Prime Rib - Before

I started the oven fire at about 11:30 Saturday morning, and by 1:00 in the afternoon, the oven floor was pushing 800*F!  I spread the coals out to the rear of the oven and let the fire burn down a bit, and 30 minutes later the floor temp where the roast would soon be sitting was down to about 675*F
I prepped the roast by threading stalks of fresh rosemary through the butchers twine, every few inches all around the roast.  I then salted the outside, very liberally, and also rubbed some cracked pepper all around.
I put the roast into the oven on a baking sheet, facing the bones to the rear of the oven for about 30 minutes, and turned the roast every 30 minutes to get it seared all around.  Finally, I set the roast in the pan with resting on the bones, and placed a strip of foil on the backside of the roast (facing the door), and let the roast cook for an hour with the door closed (put a piece of 1×2 under the door to let air circulate into the oven – didn’t want to smother the coals completely).

Prime Rib - During
After the hour, I turned the roast pan 180*, and moved the foil to keep the door side covered.  The temperature in the oven was 450*.  I let the roast continue cooking for another hour.  When that hour was up, the floor temp was down to 350*, so I added a few small sticks of birch onto the pile of coals at the back of the oven, to add some more heat to the oven.  I also popped a meat thermometer into the roast, and got a reading of just over 100*.  Gave the pan another 180* turn, and closed the door for another hour.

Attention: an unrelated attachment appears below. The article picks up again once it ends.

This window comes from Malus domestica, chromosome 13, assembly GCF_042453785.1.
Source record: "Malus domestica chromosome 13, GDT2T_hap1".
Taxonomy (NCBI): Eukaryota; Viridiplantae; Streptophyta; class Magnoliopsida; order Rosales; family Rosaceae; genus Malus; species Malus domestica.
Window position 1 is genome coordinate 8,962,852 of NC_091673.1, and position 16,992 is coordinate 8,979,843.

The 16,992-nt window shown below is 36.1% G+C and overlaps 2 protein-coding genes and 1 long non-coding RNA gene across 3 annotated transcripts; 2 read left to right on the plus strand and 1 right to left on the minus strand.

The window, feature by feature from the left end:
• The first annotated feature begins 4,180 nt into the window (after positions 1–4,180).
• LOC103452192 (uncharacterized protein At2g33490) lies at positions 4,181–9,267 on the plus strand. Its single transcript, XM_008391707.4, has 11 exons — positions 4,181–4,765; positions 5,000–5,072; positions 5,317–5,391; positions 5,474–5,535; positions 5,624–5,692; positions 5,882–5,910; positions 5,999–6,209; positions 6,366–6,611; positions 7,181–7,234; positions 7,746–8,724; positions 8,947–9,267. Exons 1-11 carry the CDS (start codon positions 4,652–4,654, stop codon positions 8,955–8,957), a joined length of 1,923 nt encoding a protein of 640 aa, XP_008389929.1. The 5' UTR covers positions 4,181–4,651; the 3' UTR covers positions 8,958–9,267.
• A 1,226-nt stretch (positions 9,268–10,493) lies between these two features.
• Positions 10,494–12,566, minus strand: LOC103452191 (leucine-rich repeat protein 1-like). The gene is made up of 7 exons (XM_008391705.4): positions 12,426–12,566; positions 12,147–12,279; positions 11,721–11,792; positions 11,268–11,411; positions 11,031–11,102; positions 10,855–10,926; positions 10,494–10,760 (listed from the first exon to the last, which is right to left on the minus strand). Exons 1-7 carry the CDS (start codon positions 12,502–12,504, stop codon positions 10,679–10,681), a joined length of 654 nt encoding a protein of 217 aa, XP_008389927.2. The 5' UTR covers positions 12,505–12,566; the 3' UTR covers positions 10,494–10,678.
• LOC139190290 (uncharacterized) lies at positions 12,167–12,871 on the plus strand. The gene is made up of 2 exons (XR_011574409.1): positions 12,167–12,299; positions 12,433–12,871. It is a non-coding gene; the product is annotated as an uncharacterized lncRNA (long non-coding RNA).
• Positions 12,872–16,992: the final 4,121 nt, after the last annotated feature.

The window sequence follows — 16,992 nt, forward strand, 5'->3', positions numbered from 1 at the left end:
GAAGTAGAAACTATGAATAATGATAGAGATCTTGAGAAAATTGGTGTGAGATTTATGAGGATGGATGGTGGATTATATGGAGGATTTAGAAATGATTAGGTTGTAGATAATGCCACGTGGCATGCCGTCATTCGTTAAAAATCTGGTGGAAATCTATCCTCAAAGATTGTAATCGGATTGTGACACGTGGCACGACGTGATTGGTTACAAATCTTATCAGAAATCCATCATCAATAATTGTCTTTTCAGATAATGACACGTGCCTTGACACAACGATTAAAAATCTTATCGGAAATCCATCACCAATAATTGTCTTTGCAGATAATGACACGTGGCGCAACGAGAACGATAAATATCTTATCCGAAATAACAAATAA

At the 5 hour mark, I tested the internal temperature of the roast and it was sitting at about 127* – so I pulled the roast out, wrapped it up in foil, and let it rest in the kitchen.  I then went back out to the oven, and added a few more small pieces of birch, and added a small roasting pan full of par boiled new potatoes, tossed with salt, pepper, and olive oil, and another roasting pan with carrots, beets, and red onion, all drizzled with olive oil, and balsamic vinegar.  These sat in the oven for about 50 minutes – I thought the beets may have been under cooked, but they were tasty – and everyone else agreed!

Prime rib - After

A roof for the pizza oven

This past weekend I started to build a roof for the pizza oven.  I was debating whether to use pressure treated lumber or cedar when Home Depot made up my mind for me putting cedar on sale (15% off) – making it the less expensive option.
pizza oven, and roof structure in progress

I just used cement post blocks to mount the 4×4’s on – was quite a pain trying to get them all plumb – thanks to Keith for the help!
A couple more beams to add to the roof, a couple boards on the side, and then the actual roof remain to be done.  I’m hoping to find some old (as in rusty and weathered) corrugated steel siding to use for the roofing material – will see how that goes.  Might end up having to use the plastic stuff.